I am writing in response to your piece on the government's energy white paper (28 February, page 15), which outlined targets for reducing carbon dioxide emissions from buildings.

A few days later, the government announced a much-needed £20m grant aid programme to stimulate the installation of photovoltaic cells in buildings.

Fronted by energy minister Brian Wilson, the grants of up to 65% of the cost of the installation are available to qualifying individuals or organisations. All of this sounds like a jolly good idea.

In the UK, building developments of any significant size or complexity take from 18 months to four years to get through the planning, design and construction stage.

Everybody agrees that, when considering PV installation, the PVs should be designed in as an integral part of the building, in the roof or wall cladding, for instance.

Here is where the problems with the current grant rules lie. The grants are allocated on a competitive bid basis. Ideally, therefore, you should apply for your grant prior to designing the building if the viability of the PV installation depends on receiving a grant.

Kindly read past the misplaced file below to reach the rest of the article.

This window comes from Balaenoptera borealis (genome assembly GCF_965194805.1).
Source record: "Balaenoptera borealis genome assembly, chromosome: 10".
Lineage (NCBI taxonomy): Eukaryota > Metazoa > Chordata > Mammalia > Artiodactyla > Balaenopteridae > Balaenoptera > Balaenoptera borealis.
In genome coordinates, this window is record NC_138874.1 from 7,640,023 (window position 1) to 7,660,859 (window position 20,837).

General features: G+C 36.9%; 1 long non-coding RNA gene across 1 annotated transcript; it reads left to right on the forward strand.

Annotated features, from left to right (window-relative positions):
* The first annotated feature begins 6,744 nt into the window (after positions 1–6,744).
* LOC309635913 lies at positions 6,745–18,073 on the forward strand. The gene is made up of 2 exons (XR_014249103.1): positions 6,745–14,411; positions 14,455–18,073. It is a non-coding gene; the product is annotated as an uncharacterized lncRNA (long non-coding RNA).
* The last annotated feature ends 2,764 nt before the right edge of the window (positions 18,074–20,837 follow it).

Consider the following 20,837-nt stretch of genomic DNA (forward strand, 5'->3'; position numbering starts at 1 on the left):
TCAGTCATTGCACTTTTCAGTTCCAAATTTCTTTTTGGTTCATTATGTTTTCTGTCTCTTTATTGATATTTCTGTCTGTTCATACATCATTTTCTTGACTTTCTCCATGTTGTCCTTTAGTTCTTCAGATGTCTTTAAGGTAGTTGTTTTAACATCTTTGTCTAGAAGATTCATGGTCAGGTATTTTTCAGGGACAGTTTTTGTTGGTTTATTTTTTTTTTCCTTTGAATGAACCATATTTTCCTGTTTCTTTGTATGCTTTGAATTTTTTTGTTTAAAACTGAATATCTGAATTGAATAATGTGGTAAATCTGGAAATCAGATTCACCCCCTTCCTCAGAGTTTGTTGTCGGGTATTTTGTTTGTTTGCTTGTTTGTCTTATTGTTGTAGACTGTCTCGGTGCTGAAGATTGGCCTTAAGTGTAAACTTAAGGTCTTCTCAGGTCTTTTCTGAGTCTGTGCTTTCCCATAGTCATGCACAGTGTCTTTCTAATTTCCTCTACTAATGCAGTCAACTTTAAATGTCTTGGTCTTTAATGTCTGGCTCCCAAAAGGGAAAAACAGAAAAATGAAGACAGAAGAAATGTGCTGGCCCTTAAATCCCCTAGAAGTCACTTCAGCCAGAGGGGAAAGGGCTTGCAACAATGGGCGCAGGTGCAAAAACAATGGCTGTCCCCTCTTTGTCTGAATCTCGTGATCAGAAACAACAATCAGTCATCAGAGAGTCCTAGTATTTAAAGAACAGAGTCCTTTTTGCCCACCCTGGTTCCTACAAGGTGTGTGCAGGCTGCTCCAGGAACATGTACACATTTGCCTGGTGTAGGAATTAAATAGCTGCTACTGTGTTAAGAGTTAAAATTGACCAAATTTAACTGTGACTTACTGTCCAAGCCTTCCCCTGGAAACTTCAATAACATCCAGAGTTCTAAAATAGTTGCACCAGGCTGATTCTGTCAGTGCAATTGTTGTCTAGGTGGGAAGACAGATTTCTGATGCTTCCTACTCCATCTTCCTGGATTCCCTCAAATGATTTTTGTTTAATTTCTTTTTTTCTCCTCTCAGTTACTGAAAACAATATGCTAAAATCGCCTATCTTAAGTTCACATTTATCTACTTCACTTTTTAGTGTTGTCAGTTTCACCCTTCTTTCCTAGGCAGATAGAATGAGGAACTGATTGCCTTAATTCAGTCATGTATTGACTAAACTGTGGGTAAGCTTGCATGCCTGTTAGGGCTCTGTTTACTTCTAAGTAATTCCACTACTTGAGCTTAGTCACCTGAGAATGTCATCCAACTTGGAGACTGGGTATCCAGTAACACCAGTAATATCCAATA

If you are lucky enough to be successful in your application, you have to spend the money within 12 months. This does not leave sufficient time to properly plan and design your PV installation in the building.

The likely result of these rules will be that the installations that will qualify for a grant will be retrofits or afterthoughts.

We are currently involved with a large new-build leisure project for a local authority that is very keen to integrate PVs into the building design. However, the timescales for the project do not allow an application to be made at the planning stage, and because the PV installation depends on receiving grant aid, the building has had to be designed without them.

Surely if the government is serious about encouraging renewable energy projects, it would devise a scheme to encourage fully integrated PV installations at the design stage.